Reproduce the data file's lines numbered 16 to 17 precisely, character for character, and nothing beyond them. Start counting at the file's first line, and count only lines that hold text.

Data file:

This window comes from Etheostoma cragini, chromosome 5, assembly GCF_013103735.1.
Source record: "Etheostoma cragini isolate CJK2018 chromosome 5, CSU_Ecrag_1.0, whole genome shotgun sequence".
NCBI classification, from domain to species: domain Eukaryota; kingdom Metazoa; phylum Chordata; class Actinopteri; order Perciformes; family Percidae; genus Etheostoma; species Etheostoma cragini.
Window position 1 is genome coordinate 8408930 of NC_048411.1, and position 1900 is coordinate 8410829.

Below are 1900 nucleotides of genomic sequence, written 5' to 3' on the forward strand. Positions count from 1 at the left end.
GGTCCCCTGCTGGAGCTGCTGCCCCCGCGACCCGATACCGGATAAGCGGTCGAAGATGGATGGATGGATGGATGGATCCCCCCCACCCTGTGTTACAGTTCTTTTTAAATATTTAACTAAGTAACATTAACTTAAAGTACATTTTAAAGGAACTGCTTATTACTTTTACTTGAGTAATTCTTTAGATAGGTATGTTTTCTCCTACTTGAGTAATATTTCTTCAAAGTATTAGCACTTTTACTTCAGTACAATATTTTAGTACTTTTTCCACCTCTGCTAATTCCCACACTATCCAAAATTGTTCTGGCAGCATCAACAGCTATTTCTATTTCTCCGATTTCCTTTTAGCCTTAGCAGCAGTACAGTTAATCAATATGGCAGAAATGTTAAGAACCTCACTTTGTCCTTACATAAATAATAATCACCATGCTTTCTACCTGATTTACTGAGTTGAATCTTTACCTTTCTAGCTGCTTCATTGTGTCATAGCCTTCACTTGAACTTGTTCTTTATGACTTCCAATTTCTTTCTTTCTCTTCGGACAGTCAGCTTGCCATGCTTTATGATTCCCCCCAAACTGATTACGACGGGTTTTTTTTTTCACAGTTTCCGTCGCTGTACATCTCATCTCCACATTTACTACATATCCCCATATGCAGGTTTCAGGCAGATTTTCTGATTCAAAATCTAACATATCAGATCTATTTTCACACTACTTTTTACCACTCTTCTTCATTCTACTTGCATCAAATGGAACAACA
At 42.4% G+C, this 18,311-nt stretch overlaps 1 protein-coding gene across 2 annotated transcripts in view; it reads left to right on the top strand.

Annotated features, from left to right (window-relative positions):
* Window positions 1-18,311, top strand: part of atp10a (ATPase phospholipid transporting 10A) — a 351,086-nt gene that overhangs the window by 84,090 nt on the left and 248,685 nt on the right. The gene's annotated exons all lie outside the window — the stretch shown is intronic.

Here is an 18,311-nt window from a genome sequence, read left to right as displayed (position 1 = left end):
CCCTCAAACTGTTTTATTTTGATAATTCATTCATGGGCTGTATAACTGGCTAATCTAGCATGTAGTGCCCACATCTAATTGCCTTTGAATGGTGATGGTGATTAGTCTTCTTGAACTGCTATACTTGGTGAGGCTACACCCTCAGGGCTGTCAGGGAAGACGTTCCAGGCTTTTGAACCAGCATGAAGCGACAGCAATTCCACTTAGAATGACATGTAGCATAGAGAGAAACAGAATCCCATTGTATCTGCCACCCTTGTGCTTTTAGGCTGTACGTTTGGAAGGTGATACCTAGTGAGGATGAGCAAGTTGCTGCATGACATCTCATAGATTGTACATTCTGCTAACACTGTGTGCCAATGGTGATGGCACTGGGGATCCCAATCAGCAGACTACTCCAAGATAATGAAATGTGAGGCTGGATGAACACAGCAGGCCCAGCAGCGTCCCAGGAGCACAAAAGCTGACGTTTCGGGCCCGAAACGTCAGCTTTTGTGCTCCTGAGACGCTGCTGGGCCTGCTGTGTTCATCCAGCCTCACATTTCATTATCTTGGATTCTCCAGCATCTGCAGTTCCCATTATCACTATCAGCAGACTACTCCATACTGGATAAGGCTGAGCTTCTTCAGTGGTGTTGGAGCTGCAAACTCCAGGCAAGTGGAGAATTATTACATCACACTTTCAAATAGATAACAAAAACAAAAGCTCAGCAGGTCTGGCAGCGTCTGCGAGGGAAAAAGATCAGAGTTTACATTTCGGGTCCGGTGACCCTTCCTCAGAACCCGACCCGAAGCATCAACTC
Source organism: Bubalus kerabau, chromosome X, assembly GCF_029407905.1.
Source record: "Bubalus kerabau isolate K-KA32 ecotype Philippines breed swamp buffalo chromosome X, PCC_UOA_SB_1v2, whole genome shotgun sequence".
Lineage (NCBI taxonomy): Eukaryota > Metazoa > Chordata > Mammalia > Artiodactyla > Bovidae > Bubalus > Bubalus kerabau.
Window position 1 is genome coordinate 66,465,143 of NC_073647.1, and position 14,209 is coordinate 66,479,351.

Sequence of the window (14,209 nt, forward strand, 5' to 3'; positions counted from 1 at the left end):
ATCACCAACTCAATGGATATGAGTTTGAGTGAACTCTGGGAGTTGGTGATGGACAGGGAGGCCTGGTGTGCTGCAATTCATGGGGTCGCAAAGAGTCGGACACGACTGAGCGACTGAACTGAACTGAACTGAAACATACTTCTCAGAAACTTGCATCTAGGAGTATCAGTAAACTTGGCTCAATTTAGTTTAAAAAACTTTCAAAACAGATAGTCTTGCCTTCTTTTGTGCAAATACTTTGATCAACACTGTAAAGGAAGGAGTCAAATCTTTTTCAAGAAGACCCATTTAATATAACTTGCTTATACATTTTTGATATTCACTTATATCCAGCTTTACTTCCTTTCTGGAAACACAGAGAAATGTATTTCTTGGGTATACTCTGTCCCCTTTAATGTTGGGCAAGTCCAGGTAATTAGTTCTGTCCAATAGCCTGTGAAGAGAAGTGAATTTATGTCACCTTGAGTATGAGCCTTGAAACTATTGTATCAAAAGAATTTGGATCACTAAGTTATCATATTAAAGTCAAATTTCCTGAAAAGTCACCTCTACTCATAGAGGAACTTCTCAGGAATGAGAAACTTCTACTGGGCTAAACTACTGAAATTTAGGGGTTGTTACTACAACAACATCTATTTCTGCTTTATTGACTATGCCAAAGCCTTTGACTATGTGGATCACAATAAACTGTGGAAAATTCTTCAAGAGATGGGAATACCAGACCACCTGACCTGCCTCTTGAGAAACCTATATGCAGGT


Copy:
Sequence of the window (14,209 nt, forward strand, 5' to 3'; positions counted from 1 at the left end):
ATCACCAACTCAATGGATATGAGTTTGAGTGAACTCTGGGAGTTGGTGATGGACAGGGAGGCCTGGTGTGCTGCAATTCATGGGGTCGCAAAGAGTCGGACACGACTGAGCGACTGAACTGAACTGAACTGAAACATACTTCTCAGAAACTTGCATCTAGGAGTATCAGTAAACTTGGCTCAATTTAGTTTAAAAAACTTTCAAAACAGATAGTCTTGCCTTCTTTTGTGCAAATACTTTGATCAACACTGTAAAGGAAGGAGTCAAATCTTTTTCAAGAAGACCCATTTAATATAACTTGCTTATACATTTTTGATATTCACTTATATCCAGCTTTACTTCCTTTCTGGAAACACAGAGAAATGTATTTCTTGGGTATACTCTGTCCCCTTTAATGTTGGGCAAGTCCAGGTAATTAGTTCTGTCCAATAGCCTGTGAAGAGAAGTGAATTTATGTCACCTTGAGTATGAGCCTTGAAACTATTGTATCAAAAGAATTTGGATCACTAAGTTATCATATTAAAGTCAAATTTCCTGAAAAGTCACCTCTACTCATAGAGGAACTTCTCAGGAATGAGAAACTTCTACTGGGCTAAACTACTGAAATTTAGGGGTTGTTACTACAACAACATCTATTTCTGCTTTATTGACTATGCCAAAGCCTTTGACTATGTGGATCACAATAAACTGTGGAAAATTCTTCAAGAGATGGGAATACCAGACCACCTGACCTGCCTCTTGAGAAACCTATATGCAGGT